Within that context, humble trade unionists like myself will find that the context within which we seek to negotiate better deals for our members will have changed. We will be able to be more ambitious in our aspirations. All that means that I will vote Yes.

Some will argue that I have forgotten that the choice is not independence or coalition government, that a Labour victory in the 2015 general election will open the road to a transformed UK. That is a non starter. Labour remains committed to austerity, nuclear weapons and only modest reforms to improve housing supply. More importantly it poses no threat to the UK establishment and therefore accepts the neoliberal consensus of low wages and reduced public services. It merely promises a softer status quo and no prospect of radical change.

A Yes vote does not guarantee a fairer Scotland but it opens up an opportunity, more favourable circumstances and a mobilised electorate that makes it more likely to be achieved than at a UK level. Who knows? We might even be able to talk about socialist policies as credible and popular options once again.

Margaret, a UNISON member in the NHS

Having attended UNISON conferences over the years I realise how lucky we are in Scotland that the NHS is not being centralised and privatised the way it is in England. It is being slowly dismantled. At conferences I’ve listened to horror stories, with the closure of hospitals and A&Es, forcing people to drive for miles after an accident or emergency.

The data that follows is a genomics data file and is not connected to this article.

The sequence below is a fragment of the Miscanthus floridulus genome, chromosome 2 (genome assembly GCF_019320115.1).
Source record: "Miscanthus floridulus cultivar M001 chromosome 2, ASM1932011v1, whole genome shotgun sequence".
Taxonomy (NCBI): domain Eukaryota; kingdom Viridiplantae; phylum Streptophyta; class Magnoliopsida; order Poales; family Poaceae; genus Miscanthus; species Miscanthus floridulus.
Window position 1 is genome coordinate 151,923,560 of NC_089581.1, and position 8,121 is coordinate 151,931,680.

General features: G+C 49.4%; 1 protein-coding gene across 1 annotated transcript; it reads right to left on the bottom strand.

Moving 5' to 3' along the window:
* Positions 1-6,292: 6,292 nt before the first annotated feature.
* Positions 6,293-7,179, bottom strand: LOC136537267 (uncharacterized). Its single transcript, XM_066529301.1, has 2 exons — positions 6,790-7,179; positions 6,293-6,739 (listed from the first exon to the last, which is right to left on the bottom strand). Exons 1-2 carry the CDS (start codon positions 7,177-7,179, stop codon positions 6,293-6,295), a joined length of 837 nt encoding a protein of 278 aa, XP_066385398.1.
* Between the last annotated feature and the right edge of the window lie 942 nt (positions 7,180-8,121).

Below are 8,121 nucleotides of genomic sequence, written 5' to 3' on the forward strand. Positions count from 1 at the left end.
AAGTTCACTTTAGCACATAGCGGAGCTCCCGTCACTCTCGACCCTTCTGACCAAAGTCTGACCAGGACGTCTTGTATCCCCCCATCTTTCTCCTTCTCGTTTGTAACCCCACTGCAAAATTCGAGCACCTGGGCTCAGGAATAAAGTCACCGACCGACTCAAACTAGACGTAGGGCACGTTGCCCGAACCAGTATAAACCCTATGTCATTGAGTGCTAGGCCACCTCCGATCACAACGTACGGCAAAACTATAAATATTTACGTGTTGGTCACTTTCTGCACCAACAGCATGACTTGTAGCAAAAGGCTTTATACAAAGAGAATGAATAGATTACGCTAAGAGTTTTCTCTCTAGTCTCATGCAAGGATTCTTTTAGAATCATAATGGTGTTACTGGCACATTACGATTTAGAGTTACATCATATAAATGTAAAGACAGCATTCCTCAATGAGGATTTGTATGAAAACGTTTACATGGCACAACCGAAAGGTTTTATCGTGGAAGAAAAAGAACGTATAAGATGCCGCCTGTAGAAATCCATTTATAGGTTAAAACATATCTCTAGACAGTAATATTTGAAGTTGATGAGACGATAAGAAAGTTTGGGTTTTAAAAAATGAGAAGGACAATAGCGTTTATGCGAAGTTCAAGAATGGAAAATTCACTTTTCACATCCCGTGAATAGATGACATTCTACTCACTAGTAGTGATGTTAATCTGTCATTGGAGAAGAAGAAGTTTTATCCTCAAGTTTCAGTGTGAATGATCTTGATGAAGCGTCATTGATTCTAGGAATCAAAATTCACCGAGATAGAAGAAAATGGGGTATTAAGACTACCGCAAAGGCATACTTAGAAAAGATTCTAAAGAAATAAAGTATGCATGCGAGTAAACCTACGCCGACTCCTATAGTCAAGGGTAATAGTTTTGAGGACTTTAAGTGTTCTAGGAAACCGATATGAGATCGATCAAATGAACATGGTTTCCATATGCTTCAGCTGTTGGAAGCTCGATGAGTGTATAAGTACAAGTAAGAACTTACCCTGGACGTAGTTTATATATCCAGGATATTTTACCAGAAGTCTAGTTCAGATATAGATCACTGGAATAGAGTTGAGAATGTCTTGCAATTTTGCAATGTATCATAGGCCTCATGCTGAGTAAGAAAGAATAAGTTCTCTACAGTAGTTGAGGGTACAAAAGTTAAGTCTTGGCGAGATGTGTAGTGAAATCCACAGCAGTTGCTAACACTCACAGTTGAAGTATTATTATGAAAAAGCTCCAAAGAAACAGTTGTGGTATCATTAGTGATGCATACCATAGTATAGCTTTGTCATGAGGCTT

NHS workers in England have been robbed of their terms and conditions through ‘Agenda for Change’. Scotland’s NHS is devolved. We take the pittance handed to us by Westminster and we then budget it. If instead we had all the resources of Scotland it could be used for Scotland’s citizens – if we had the money without having to use the begging bowl. Not to pay for the extra £4million in MPs’ expenses, their 11 per cent rise, when we have had no rise in years, apart from this year’s 1 per cent – which England didn’t even pay out to its NHS staff!